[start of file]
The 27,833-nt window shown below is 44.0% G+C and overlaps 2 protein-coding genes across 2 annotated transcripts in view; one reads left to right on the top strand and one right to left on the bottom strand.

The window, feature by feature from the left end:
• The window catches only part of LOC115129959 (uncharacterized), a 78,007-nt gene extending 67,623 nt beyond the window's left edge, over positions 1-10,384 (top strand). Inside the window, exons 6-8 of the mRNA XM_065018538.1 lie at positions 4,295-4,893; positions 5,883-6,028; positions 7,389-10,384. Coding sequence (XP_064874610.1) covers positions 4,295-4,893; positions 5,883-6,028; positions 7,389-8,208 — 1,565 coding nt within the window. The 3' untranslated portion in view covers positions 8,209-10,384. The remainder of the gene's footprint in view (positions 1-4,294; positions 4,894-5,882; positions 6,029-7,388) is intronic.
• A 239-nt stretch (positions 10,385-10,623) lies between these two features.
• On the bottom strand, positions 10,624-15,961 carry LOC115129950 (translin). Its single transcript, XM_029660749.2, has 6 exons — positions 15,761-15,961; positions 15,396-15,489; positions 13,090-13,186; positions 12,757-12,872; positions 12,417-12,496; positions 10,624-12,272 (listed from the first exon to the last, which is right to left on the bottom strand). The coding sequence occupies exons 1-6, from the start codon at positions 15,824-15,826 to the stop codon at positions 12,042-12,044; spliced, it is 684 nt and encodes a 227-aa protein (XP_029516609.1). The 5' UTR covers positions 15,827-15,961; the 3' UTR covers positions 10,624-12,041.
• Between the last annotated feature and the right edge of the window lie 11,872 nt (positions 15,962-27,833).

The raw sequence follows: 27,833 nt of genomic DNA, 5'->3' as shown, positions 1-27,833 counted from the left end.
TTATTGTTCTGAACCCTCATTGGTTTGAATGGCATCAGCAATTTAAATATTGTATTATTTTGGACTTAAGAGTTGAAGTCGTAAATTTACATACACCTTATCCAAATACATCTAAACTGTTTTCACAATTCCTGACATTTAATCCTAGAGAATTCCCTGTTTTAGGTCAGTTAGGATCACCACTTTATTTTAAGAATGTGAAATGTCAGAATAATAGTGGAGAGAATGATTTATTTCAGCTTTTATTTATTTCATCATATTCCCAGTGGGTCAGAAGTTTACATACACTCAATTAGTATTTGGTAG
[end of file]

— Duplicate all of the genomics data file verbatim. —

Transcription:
The 27,833-nt window shown below is 44.0% G+C and overlaps 2 protein-coding genes across 2 annotated transcripts in view; one reads left to right on the top strand and one right to left on the bottom strand.

The window, feature by feature from the left end:
• The window catches only part of LOC115129959 (uncharacterized), a 78,007-nt gene extending 67,623 nt beyond the window's left edge, over positions 1-10,384 (top strand). Inside the window, exons 6-8 of the mRNA XM_065018538.1 lie at positions 4,295-4,893; positions 5,883-6,028; positions 7,389-10,384. Coding sequence (XP_064874610.1) covers positions 4,295-4,893; positions 5,883-6,028; positions 7,389-8,208 — 1,565 coding nt within the window. The 3' untranslated portion in view covers positions 8,209-10,384. The remainder of the gene's footprint in view (positions 1-4,294; positions 4,894-5,882; positions 6,029-7,388) is intronic.
• A 239-nt stretch (positions 10,385-10,623) lies between these two features.
• On the bottom strand, positions 10,624-15,961 carry LOC115129950 (translin). Its single transcript, XM_029660749.2, has 6 exons — positions 15,761-15,961; positions 15,396-15,489; positions 13,090-13,186; positions 12,757-12,872; positions 12,417-12,496; positions 10,624-12,272 (listed from the first exon to the last, which is right to left on the bottom strand). The coding sequence occupies exons 1-6, from the start codon at positions 15,824-15,826 to the stop codon at positions 12,042-12,044; spliced, it is 684 nt and encodes a 227-aa protein (XP_029516609.1). The 5' UTR covers positions 15,827-15,961; the 3' UTR covers positions 10,624-12,041.
• Between the last annotated feature and the right edge of the window lie 11,872 nt (positions 15,962-27,833).

The raw sequence follows: 27,833 nt of genomic DNA, 5'->3' as shown, positions 1-27,833 counted from the left end.
TTATTGTTCTGAACCCTCATTGGTTTGAATGGCATCAGCAATTTAAATATTGTATTATTTTGGACTTAAGAGTTGAAGTCGTAAATTTACATACACCTTATCCAAATACATCTAAACTGTTTTCACAATTCCTGACATTTAATCCTAGAGAATTCCCTGTTTTAGGTCAGTTAGGATCACCACTTTATTTTAAGAATGTGAAATGTCAGAATAATAGTGGAGAGAATGATTTATTTCAGCTTTTATTTATTTCATCATATTCCCAGTGGGTCAGAAGTTTACATACACTCAATTAGTATTTGGTAG